Most people diagnosed with IBS can control their symptoms with diet, stress management and medicine. As stated earlier, while there is no cure, the following lifestyle management techniques may be helpful.

  • Changes in eating, diet, and nutrition
  • Medications
  • Pre- and probiotics therapies for mental health problems, relaxation techniques, meditating or finding constructive, simple ways to manage and reduce your stress levels.

Eating, diet and nutrition

Large meals can cause cramping and diarrhoea, so eating smaller meals more often, or eating smaller portions, may help with IBS symptoms. Eat slowly, chewing your food thoroughly as many of us forget this is the first part of the digestive process. Eating meals that are low in fat and high in carbohydrates, such as pasta, rice, whole-grain breads and cereals, fruits, and vegetables, may also help.

Avoid certain foods and drinks that may cause IBS symptoms (you will know if certain foods aggravate your symptoms) such as;

  • foods high in fat
  • milk products
  • drinks containing alcohol or caffeine
  • drinks with large amounts of artificial sweeteners
  • foods that may cause gas, such as beans and cabbage

People with IBS may want to limit or avoid these foods. Keeping a food diary is a good way to track which foods cause symptoms so you can avoid them or reduce them in your diet.

Dietary fibre may lessen constipation in people with IBS, but it may not help with lowering pain. While fibre helps keep stool soft so it moves smoothly through the colon, it can also cause gas and trigger symptoms in some IBS sufferers. Increasing fibre intake by 2 to 3 grams per day may help reduce the risk of increased gas and bloating.


If you suffer acute IBS symptoms like excessive bloating and cramping A.Vogel’s Gastronol may help. Taken repeatedly every 10 minutes from the onset of symptoms Gastronol works quickly to quell the cramps, reduce bloating and have you standing upright again.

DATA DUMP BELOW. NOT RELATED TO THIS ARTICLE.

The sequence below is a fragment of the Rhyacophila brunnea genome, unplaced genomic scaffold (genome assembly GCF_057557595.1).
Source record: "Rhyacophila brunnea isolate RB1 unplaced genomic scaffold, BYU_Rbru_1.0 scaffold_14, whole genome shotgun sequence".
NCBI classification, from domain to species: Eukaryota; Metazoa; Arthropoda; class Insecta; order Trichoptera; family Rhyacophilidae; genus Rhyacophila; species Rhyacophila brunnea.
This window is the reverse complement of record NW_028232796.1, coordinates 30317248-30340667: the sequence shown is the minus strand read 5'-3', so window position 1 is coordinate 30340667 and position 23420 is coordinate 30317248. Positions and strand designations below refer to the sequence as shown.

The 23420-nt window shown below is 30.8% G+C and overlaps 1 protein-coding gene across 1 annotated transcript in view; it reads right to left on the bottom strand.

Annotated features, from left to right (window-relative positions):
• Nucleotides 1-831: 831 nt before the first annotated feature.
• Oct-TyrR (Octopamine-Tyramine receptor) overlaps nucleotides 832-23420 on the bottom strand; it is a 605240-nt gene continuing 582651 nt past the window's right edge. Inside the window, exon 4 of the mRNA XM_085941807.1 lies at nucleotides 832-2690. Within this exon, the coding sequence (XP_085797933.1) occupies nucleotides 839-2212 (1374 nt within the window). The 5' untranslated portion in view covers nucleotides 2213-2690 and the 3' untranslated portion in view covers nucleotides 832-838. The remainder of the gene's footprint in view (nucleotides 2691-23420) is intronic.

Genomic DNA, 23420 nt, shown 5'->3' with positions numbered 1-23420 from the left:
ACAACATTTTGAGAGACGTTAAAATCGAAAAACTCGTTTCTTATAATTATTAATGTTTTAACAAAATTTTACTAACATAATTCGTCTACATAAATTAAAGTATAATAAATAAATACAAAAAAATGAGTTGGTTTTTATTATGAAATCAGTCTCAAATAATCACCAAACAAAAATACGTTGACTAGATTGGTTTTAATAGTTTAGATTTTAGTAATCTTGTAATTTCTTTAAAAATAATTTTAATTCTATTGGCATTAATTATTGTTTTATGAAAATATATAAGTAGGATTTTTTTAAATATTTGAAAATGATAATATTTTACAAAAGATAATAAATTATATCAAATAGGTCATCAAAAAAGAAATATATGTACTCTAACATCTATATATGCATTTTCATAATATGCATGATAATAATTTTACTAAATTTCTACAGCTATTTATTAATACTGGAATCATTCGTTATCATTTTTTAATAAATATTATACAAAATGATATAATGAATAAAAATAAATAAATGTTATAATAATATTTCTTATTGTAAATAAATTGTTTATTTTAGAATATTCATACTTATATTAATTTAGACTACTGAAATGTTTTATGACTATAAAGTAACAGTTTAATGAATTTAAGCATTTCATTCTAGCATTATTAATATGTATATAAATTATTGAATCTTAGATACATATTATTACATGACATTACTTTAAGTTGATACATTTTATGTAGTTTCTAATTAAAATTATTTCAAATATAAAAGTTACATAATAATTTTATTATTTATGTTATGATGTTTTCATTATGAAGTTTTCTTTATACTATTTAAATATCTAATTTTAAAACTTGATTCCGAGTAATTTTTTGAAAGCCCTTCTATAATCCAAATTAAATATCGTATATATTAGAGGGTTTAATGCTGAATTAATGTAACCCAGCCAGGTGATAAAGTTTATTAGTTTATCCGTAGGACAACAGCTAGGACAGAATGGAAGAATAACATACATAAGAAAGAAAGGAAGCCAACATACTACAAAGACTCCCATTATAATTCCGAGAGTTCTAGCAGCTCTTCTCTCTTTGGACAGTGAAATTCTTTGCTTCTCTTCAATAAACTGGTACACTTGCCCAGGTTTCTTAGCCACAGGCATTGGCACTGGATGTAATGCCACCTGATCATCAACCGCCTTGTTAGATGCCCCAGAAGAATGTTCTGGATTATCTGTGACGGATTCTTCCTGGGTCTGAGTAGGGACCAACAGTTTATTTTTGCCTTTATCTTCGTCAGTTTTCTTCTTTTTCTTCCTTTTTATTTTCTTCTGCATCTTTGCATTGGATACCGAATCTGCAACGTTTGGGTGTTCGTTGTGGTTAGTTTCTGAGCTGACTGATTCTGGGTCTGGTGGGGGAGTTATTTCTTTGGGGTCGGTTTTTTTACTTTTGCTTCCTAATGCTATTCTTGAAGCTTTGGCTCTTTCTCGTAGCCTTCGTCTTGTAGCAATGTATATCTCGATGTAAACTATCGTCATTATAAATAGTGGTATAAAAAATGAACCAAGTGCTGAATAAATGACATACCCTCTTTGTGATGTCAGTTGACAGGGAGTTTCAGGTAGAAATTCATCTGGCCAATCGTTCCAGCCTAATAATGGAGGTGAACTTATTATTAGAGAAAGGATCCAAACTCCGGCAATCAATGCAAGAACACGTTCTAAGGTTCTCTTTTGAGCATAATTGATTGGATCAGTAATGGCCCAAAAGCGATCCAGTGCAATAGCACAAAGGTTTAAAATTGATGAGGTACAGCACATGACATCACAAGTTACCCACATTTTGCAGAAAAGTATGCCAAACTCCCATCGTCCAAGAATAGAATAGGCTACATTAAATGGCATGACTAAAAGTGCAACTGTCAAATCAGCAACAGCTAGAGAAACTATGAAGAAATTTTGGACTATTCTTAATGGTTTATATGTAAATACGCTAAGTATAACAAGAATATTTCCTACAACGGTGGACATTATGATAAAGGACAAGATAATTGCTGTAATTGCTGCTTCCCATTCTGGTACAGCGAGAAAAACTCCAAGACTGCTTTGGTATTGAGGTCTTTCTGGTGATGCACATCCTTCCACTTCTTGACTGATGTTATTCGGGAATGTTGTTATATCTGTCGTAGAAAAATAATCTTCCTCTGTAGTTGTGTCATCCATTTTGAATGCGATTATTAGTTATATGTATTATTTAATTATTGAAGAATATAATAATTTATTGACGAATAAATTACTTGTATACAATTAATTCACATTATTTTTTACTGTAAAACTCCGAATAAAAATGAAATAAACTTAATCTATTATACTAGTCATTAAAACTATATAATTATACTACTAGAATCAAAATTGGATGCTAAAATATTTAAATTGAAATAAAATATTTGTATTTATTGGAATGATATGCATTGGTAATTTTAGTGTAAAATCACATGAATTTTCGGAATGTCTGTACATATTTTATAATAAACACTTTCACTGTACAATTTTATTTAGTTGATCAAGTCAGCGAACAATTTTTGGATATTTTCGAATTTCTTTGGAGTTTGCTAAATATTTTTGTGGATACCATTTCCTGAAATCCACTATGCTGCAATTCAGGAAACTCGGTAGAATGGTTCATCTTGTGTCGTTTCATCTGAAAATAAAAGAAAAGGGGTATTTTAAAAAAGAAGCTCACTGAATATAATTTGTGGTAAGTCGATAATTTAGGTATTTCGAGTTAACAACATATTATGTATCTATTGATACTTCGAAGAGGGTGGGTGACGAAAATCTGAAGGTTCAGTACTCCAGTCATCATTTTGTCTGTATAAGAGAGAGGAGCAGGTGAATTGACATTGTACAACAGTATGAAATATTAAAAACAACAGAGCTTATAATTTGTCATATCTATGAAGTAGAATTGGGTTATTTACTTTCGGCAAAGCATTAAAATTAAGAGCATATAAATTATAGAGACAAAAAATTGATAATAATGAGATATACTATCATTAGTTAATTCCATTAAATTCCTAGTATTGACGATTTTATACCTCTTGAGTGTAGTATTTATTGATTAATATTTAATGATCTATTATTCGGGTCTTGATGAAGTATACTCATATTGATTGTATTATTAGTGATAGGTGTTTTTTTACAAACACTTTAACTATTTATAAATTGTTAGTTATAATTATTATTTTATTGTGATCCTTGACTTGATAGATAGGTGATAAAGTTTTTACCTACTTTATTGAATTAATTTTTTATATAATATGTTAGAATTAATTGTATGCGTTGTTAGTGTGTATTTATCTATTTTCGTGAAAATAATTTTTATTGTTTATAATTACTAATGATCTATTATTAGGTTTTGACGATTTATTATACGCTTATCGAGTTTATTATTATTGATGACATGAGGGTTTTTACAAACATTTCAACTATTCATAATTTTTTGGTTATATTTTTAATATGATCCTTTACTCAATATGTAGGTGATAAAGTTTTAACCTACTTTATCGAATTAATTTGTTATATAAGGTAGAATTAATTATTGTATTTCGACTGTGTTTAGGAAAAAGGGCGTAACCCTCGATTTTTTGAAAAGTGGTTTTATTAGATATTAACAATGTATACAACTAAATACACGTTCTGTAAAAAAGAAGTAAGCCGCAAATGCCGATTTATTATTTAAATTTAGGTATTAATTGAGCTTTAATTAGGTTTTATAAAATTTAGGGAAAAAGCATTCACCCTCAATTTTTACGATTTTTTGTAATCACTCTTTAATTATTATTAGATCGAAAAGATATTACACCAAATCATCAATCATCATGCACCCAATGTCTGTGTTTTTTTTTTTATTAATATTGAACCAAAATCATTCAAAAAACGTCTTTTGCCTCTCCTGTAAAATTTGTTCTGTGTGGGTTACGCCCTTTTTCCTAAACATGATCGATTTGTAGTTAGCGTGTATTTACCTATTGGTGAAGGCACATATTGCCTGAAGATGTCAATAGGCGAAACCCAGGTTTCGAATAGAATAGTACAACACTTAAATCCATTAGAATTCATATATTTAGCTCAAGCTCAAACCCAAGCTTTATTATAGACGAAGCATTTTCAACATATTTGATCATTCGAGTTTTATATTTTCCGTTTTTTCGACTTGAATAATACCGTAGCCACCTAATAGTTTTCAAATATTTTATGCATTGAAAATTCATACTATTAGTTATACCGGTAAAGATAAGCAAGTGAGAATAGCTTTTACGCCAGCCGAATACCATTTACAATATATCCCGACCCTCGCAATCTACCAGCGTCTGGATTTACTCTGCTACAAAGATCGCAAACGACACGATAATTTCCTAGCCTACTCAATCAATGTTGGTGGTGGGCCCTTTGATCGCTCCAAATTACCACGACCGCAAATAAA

Prebiotics and probiotics

Your gut is home to millions of microscopic bacteria that line your digestive tract in a mesh-like structure. In fact, up to a kilogram of your weight can be attributed solely to these bacteria. They are an integral part of the gut and have a number of key functions in processing the food you eat, generating key nutrients and supporting the immune system. Without these good bacteria, your digestive system would not function properly and your immune function would suffer. One of the groups of good gut bacteria is known as lactic acid bacteria. They keep the acidity of our gut at the right level – important in maintaining the health of the good bacteria present and the growth of new good bacteria.

Modern lifestyles, stress, antibiotics, hormone medications, illness or a diet high in sugar can cause the natural balance of gut flora to be disturbed (dysbiosis) causing an increase in bad gut flora, especially candida albicans. This is a common cause of IBS symptoms. This is where a prebiotic like A.Vogel’s Molkosan can help. It is a mild digestive tonic rich in L+ lactic acid which is essential in preparing the digestive system for processing the food we eat. An in-home study in the Netherlands involving 430 women showed Molkosan to be extremely helpful in reducing typical IBS symptoms. Molkosan prevents bad flora or bacteria from being able to attach to the lining of the gut, while also correcting the acidity of the gut.

If the symptoms still persist or have not reduced after a course (one bottle) or two of Molkosan, then you can try adding probiotics to the mix. Some studies have found that probiotics, specifically Bifidobacteria and certain probiotic combinations, improve symptoms of IBS when taken in large enough amounts. But the trick is to get the conditions of your gut right first with Molkosan because if the bad gut flora are not eliminated, any probiotics you take will simply be overrun by the bad flora and you will land right back where you started. Probiotics can be found in dietary supplements, such as capsules, tablets, and powders, and in some foods, such as yogurt. We suggest you visit your health care provider to get information about the right kind and right amount of probiotics to take to improve IBS symptoms.